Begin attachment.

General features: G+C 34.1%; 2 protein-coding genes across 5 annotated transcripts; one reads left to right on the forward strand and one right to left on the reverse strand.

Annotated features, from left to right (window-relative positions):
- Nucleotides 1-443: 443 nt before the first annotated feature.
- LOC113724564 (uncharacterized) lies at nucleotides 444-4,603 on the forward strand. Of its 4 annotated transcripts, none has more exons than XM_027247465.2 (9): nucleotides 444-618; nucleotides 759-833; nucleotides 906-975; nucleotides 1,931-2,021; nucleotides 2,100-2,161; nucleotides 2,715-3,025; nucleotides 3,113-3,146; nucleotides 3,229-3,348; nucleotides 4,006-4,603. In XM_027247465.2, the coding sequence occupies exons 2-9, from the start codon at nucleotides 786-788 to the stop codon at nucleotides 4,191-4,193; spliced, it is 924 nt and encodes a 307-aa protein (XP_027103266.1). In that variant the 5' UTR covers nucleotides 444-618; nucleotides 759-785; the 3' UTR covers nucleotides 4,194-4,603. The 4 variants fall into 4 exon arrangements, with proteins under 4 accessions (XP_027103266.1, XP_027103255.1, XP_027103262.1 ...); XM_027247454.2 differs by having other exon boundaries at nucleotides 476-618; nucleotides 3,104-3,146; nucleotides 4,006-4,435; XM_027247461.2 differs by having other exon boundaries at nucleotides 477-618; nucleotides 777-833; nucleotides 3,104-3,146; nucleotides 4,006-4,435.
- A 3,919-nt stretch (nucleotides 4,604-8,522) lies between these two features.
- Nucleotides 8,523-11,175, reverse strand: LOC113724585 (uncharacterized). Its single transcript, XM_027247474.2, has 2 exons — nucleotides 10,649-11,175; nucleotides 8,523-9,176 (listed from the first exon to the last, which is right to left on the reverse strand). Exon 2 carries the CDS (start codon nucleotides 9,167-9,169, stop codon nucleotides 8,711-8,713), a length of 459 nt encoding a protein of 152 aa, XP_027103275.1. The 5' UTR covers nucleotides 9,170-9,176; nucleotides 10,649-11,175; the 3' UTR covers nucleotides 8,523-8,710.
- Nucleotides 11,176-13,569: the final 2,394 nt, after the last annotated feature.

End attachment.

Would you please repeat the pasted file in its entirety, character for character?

General features: G+C 34.1%; 2 protein-coding genes across 5 annotated transcripts; one reads left to right on the forward strand and one right to left on the reverse strand.

Annotated features, from left to right (window-relative positions):
- Nucleotides 1-443: 443 nt before the first annotated feature.
- LOC113724564 (uncharacterized) lies at nucleotides 444-4,603 on the forward strand. Of its 4 annotated transcripts, none has more exons than XM_027247465.2 (9): nucleotides 444-618; nucleotides 759-833; nucleotides 906-975; nucleotides 1,931-2,021; nucleotides 2,100-2,161; nucleotides 2,715-3,025; nucleotides 3,113-3,146; nucleotides 3,229-3,348; nucleotides 4,006-4,603. In XM_027247465.2, the coding sequence occupies exons 2-9, from the start codon at nucleotides 786-788 to the stop codon at nucleotides 4,191-4,193; spliced, it is 924 nt and encodes a 307-aa protein (XP_027103266.1). In that variant the 5' UTR covers nucleotides 444-618; nucleotides 759-785; the 3' UTR covers nucleotides 4,194-4,603. The 4 variants fall into 4 exon arrangements, with proteins under 4 accessions (XP_027103266.1, XP_027103255.1, XP_027103262.1 ...); XM_027247454.2 differs by having other exon boundaries at nucleotides 476-618; nucleotides 3,104-3,146; nucleotides 4,006-4,435; XM_027247461.2 differs by having other exon boundaries at nucleotides 477-618; nucleotides 777-833; nucleotides 3,104-3,146; nucleotides 4,006-4,435.
- A 3,919-nt stretch (nucleotides 4,604-8,522) lies between these two features.
- Nucleotides 8,523-11,175, reverse strand: LOC113724585 (uncharacterized). Its single transcript, XM_027247474.2, has 2 exons — nucleotides 10,649-11,175; nucleotides 8,523-9,176 (listed from the first exon to the last, which is right to left on the reverse strand). Exon 2 carries the CDS (start codon nucleotides 9,167-9,169, stop codon nucleotides 8,711-8,713), a length of 459 nt encoding a protein of 152 aa, XP_027103275.1. The 5' UTR covers nucleotides 9,170-9,176; nucleotides 10,649-11,175; the 3' UTR covers nucleotides 8,523-8,710.
- Nucleotides 11,176-13,569: the final 2,394 nt, after the last annotated feature.